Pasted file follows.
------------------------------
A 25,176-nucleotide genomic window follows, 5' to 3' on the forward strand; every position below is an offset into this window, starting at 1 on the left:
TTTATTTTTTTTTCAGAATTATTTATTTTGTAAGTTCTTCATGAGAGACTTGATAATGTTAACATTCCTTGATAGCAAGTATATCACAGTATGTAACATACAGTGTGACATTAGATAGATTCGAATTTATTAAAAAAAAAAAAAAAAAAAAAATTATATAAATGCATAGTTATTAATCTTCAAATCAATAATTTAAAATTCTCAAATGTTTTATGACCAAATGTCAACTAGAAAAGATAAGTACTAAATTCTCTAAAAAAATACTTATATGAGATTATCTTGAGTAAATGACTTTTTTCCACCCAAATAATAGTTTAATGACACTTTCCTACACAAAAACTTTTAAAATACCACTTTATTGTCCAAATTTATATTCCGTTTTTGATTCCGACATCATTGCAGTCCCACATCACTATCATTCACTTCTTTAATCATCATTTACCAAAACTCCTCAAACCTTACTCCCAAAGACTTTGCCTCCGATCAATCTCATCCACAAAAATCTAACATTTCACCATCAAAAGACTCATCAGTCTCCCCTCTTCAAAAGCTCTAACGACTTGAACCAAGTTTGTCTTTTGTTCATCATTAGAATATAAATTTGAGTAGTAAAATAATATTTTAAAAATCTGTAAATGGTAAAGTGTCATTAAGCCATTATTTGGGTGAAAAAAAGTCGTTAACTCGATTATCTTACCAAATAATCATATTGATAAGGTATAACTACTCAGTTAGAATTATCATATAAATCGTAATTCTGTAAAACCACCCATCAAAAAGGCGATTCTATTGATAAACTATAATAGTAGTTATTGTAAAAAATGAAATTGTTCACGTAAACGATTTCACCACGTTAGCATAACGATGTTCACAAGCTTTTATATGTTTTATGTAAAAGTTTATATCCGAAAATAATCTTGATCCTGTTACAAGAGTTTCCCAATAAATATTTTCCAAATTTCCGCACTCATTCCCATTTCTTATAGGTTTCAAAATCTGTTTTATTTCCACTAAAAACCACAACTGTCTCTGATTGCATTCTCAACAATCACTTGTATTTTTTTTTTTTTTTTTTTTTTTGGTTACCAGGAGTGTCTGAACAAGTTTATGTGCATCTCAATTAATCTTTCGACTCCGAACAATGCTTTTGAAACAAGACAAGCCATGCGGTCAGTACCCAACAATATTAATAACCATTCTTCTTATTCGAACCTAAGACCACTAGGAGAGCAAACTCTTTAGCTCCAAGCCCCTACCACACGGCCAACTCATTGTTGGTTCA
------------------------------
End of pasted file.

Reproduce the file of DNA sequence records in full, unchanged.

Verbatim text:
A 25,176-nucleotide genomic window follows, 5' to 3' on the forward strand; every position below is an offset into this window, starting at 1 on the left:
TTTATTTTTTTTTCAGAATTATTTATTTTGTAAGTTCTTCATGAGAGACTTGATAATGTTAACATTCCTTGATAGCAAGTATATCACAGTATGTAACATACAGTGTGACATTAGATAGATTCGAATTTATTAAAAAAAAAAAAAAAAAAAAAATTATATAAATGCATAGTTATTAATCTTCAAATCAATAATTTAAAATTCTCAAATGTTTTATGACCAAATGTCAACTAGAAAAGATAAGTACTAAATTCTCTAAAAAAATACTTATATGAGATTATCTTGAGTAAATGACTTTTTTCCACCCAAATAATAGTTTAATGACACTTTCCTACACAAAAACTTTTAAAATACCACTTTATTGTCCAAATTTATATTCCGTTTTTGATTCCGACATCATTGCAGTCCCACATCACTATCATTCACTTCTTTAATCATCATTTACCAAAACTCCTCAAACCTTACTCCCAAAGACTTTGCCTCCGATCAATCTCATCCACAAAAATCTAACATTTCACCATCAAAAGACTCATCAGTCTCCCCTCTTCAAAAGCTCTAACGACTTGAACCAAGTTTGTCTTTTGTTCATCATTAGAATATAAATTTGAGTAGTAAAATAATATTTTAAAAATCTGTAAATGGTAAAGTGTCATTAAGCCATTATTTGGGTGAAAAAAAGTCGTTAACTCGATTATCTTACCAAATAATCATATTGATAAGGTATAACTACTCAGTTAGAATTATCATATAAATCGTAATTCTGTAAAACCACCCATCAAAAAGGCGATTCTATTGATAAACTATAATAGTAGTTATTGTAAAAAATGAAATTGTTCACGTAAACGATTTCACCACGTTAGCATAACGATGTTCACAAGCTTTTATATGTTTTATGTAAAAGTTTATATCCGAAAATAATCTTGATCCTGTTACAAGAGTTTCCCAATAAATATTTTCCAAATTTCCGCACTCATTCCCATTTCTTATAGGTTTCAAAATCTGTTTTATTTCCACTAAAAACCACAACTGTCTCTGATTGCATTCTCAACAATCACTTGTATTTTTTTTTTTTTTTTTTTTTTTGGTTACCAGGAGTGTCTGAACAAGTTTATGTGCATCTCAATTAATCTTTCGACTCCGAACAATGCTTTTGAAACAAGACAAGCCATGCGGTCAGTACCCAACAATATTAATAACCATTCTTCTTATTCGAACCTAAGACCACTAGGAGAGCAAACTCTTTAGCTCCAAGCCCCTACCACACGGCCAACTCATTGTTGGTTCA